Saturday, March 29, 2014

Literacy with an Attitude

For this blog post I am going to focus on connections.  While reading “Literacy with an Attitude” by Patrick Finn I was able to make connections to several different ideas that we have focused on in class. 

I started making connections while first reading the preface.  Finn states, “Over time, political, social, and economic forces have brought us to a place where the working class gets domesticating education and functional literacy, and the rich gets empowering education and powerful literacy.  We don’t worry about a literate working class because the kind of literacy they get doesn’t make them dangerous”(X).  I was able to relate this directly to Brown vs. Board of Education and Tim Wise’s thoughts.  Although Brown vs. Board focus’ on race the connection is still clear.  In Tim Wise’s interview he talks about the idea that in order for a black individual to be successful they need to be truly exceptional.  They must attend an ivy league school and maintain a 4.0 GPA while a white individual can attend any school with any GPA and end up just as successful.  To me, this relates to Finn’s idea stated in the article.  He believes that because an individual is rich they have an upper hand to a middle class individual.  Just because an individual is rich they seem to receive an empowering education that a middle class individual will never receive.  With this being said, they have no opportunity to be as successful as a those in a higher class.

Along with my connection to Brown vs. Board of Education and Tim Wise, throughout the rest of the reading I was constantly connecting Finn’s experiences and ideas to Lisa Delpit.  This connection first came to my mind when Finn stated, “I was from the working class and I knew how working-class and poor kids related to authority.  They expected people in authority to be authoritarian, and I gave them what they expected” (3).  These two sentences are Delpit’s main ideas.  She believes that teachers need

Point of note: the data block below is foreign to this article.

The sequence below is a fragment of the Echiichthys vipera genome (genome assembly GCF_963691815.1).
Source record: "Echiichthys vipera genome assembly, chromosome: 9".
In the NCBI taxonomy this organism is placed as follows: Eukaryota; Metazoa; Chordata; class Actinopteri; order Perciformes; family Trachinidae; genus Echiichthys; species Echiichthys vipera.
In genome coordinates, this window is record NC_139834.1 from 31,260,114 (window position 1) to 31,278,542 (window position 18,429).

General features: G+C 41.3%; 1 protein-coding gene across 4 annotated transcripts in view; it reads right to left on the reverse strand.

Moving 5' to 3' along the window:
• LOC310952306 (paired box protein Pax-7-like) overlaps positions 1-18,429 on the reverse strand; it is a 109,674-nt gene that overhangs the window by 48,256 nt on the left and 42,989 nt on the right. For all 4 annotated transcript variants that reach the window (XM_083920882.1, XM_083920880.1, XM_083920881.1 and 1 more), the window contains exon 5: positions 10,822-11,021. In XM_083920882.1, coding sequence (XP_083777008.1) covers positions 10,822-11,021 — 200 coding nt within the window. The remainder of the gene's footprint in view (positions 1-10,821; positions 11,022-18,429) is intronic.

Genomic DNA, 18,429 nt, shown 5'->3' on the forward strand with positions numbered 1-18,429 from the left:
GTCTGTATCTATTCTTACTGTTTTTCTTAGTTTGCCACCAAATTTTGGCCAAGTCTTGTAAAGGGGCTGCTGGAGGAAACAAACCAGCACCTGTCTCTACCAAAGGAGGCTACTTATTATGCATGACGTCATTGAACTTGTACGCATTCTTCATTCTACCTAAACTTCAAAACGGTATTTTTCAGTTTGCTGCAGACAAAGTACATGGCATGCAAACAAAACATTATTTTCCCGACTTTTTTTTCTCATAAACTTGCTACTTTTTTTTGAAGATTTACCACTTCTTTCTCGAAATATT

to explicitly teach students the rules and codes and Finn did this.  He knows that they need this direct instruction so he is schooling them to “take orders” which will lead to future success.  Along with this, Finn also didn’t give the students time to not be on task.  He had them working at all times and the students knew what they should be doing.  With this, Finn did not need to ask what a student was doing if they were off task but could simply tell them to stop that and get back to work.  This too is an important aspect that Delpit focuses on.  She believes that a teacher must be direct with a student rather than asking them what they are doing.  This way the student knows that they are in the wrong.  Although I was able to connect the entire article to Delpit I believe that these few points really show how Finn’s teaching style is similar to Delpit's ideas.  Working in these ways results in a large amount of success in the classroom with students who may have difficulty following directions or doing what they are told.